Abel Tasman

The Abel Tasman is a glorious area. Situated at the NW corner of the South Island, it is an area of outstanding natural beauty by the sea extending into the hills, very much at the end of the road and it would be the last place we would visit with Alastair and Gill as they needed to head N to fly home to the UK.

We decided to stay at what turned out to be a fairly noisy campsite on a roundabout at the edge of Motueka, the last “big” town on the S edge of the park. However, the town was beside the sea on an estuary and an even bigger plus, had a marina less than a mile walk away which Alastair and myself were keen to look at. The campsite that we had originally thought about, set in the hills at the end of a rough track was being used for a week long festival, the festival we had been told about by a lady we had met in our very first campsite in Auckland the week we arrived in NZ. Called “Illuminate” it did sound fun, but not at $250 each for a weeks ticket being the only time period you could buy! There is a UK festival of the same name, organised by some of the same people. We may investigate when we get home.

We had a good look around the town, did some shopping, visited one of the best kept cemetery we had seen (H was most impressed by the flowers) and walked around the mudflats of the estuary. Abel TasminAbel TasminAbel TasminAbel Tasmin

We also ran in to Gollum, Smaug and Gandalf sitting on top of the local sports hall!

Abel Tasmin

The coast line of the Abel Tasman is spectacular but unless you want to walk the trail which is a five day trek, the best way of seeing as much as you can is to take a fast boat out along the coast, get dropped off and then walk back to another prearranged pickup point. We went for the longest available walk, about 18km. It was a great trek. We saw and heard lots of cicadas, met a nosy Weka, another one of NZ’s flightless birds, tramped across lots of wire bridges and caught some great views. We stopped towards the end at the Pools of Venus for a cool down swim and to go down the natural slides. Only Eleanor and I had the nerve to go into the chill but wonderfully refreshing water.

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For our last day we had planned to go up into the hills by way of a tortuously steep road. With the engines and gearbox straining hard, we ascended into grey cloud and lots of rain. With visibility no more than a few hundred metres, our hope of great views died and after a short reassessment at one of the viewpoints, we turned tail and headed back to Motueka. We did what Alastair said we had to do on such a day and found a pub. We had to wait for it to open but it turned in to a very civilised afternoon, sampling a few of the local microbrewery produced ales.  We shopped in the town, dodging the rain. Eleanor, Hannah and I had an interesting time at the local gun shop, admiring the kids .22 rifles in neon blue and I admiring somewhat bigger calibres. Hunting is a big deal in NZ and gun ownership levels are high. Interestingly, the incidence of gun crime is very low which would suggest that the NZ attitude to their use is a healthier one than the US, where the need for “protection” far outweighs hunting for the pot.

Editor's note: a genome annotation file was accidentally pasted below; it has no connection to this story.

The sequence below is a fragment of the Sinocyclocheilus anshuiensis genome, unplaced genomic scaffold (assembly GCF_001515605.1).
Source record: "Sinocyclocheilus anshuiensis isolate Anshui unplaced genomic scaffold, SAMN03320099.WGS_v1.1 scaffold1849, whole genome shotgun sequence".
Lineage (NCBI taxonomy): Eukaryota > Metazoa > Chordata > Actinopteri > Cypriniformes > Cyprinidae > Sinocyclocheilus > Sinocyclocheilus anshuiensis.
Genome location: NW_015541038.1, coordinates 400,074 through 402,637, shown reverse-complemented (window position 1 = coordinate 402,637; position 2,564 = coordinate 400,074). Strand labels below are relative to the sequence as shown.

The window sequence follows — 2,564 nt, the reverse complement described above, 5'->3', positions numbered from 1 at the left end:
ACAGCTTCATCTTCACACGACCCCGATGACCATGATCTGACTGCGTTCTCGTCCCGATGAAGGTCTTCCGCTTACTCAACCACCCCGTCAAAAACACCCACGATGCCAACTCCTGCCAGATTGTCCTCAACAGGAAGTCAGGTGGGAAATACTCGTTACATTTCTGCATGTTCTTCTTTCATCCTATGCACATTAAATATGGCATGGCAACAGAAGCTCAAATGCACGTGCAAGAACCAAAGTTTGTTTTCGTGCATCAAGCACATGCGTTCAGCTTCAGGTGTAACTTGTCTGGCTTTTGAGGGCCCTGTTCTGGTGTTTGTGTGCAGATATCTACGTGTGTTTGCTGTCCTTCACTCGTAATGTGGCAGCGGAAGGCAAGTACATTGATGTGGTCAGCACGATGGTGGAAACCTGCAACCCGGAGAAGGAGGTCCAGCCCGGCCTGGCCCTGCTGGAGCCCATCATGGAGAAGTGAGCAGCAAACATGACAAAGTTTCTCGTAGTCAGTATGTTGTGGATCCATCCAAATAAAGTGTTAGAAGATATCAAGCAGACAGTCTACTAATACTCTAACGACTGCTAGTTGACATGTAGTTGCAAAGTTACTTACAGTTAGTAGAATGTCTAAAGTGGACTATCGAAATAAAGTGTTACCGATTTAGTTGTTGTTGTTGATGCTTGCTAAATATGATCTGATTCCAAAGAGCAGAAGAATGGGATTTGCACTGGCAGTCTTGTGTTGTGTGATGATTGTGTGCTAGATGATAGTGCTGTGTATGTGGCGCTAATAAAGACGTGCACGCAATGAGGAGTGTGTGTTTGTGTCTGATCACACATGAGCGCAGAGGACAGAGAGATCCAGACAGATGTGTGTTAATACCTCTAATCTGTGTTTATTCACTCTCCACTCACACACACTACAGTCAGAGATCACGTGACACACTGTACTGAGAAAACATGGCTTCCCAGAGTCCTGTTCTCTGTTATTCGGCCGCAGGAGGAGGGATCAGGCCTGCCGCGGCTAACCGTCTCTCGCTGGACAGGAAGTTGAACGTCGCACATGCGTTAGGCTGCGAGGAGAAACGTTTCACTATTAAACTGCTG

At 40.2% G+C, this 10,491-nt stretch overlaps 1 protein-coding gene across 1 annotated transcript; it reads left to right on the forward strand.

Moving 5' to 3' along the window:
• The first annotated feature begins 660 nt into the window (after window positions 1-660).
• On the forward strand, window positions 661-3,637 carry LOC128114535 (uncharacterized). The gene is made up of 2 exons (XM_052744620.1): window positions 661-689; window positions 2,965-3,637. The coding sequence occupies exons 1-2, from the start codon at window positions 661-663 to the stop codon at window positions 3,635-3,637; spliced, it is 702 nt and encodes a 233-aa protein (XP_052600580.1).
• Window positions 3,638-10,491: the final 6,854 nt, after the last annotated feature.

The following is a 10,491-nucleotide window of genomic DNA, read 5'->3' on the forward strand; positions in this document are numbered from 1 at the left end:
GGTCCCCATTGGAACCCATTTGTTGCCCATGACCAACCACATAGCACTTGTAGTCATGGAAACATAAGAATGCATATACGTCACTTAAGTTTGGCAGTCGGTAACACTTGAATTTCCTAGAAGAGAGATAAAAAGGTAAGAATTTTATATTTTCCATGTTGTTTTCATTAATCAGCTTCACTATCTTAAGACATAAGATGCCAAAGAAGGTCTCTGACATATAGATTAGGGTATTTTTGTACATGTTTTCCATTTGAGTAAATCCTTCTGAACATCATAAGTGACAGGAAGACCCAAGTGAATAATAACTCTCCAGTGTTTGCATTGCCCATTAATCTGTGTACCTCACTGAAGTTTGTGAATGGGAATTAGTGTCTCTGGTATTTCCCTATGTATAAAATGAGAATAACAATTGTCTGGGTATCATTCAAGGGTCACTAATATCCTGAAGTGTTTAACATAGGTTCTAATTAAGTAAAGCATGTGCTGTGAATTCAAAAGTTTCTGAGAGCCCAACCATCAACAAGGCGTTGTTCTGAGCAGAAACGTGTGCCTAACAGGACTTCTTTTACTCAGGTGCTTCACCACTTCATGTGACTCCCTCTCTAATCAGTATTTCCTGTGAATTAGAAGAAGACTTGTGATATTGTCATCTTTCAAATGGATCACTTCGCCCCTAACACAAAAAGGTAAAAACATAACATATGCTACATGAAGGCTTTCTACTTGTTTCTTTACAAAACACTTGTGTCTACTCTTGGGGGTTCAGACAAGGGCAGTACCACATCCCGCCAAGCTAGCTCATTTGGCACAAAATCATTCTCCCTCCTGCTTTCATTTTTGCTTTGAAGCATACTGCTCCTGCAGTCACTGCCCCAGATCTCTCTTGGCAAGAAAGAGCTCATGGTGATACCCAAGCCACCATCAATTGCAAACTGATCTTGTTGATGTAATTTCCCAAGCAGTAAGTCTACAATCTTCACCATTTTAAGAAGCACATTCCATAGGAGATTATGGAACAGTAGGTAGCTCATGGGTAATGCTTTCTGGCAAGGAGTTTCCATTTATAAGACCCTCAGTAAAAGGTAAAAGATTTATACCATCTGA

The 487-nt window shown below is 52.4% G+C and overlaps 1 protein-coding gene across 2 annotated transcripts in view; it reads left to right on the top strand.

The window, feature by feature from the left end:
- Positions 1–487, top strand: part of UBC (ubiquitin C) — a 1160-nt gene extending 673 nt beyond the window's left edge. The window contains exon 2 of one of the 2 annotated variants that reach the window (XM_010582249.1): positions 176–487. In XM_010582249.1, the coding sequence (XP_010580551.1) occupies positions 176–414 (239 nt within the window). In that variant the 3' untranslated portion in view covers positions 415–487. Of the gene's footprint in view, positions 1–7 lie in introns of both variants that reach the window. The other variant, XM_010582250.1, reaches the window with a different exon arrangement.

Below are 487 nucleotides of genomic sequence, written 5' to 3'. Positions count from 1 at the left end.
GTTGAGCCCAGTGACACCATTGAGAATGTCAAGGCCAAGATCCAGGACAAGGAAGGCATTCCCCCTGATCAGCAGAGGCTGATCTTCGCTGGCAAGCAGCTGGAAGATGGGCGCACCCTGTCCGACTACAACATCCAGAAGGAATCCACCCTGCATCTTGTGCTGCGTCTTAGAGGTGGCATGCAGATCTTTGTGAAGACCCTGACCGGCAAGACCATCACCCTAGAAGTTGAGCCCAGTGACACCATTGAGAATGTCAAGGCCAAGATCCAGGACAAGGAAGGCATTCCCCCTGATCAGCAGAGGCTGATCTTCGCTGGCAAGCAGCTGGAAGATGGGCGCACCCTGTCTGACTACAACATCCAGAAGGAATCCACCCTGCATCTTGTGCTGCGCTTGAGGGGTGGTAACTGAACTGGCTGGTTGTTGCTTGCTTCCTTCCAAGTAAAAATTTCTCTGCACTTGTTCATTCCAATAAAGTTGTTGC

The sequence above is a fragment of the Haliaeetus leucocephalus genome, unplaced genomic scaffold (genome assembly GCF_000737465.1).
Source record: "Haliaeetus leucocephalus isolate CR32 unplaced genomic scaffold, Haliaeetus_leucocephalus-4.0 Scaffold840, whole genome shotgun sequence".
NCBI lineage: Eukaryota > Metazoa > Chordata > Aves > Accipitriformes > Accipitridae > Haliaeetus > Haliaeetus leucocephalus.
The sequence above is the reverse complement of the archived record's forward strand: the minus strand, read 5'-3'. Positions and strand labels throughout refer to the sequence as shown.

We said our goodbyes to Gill and Alastair as they headed back up towards Auckland to put the boat to bed and fly back to the UK. We had a wonderful time with them and even if there was a requirement to save their bleeding ears from the constant flow of consciousness of our eldest every now and then, they were marvellous with the kids. Of course, grown ups, still travelling with their teddy bears (Pickles and Habitat respectively) suggests that they are both still very much young at heart too! Our grateful thanks for their company throughout our travels of the S island. They helped make NZ special for us all but our friendship goes back to Galapagos.  We have heard that they won’t be returning to the boat for perhaps another year whilst they sort a few things out in the UK so we are looking forward to catching up with them on our return in December.

Abel Tasmin

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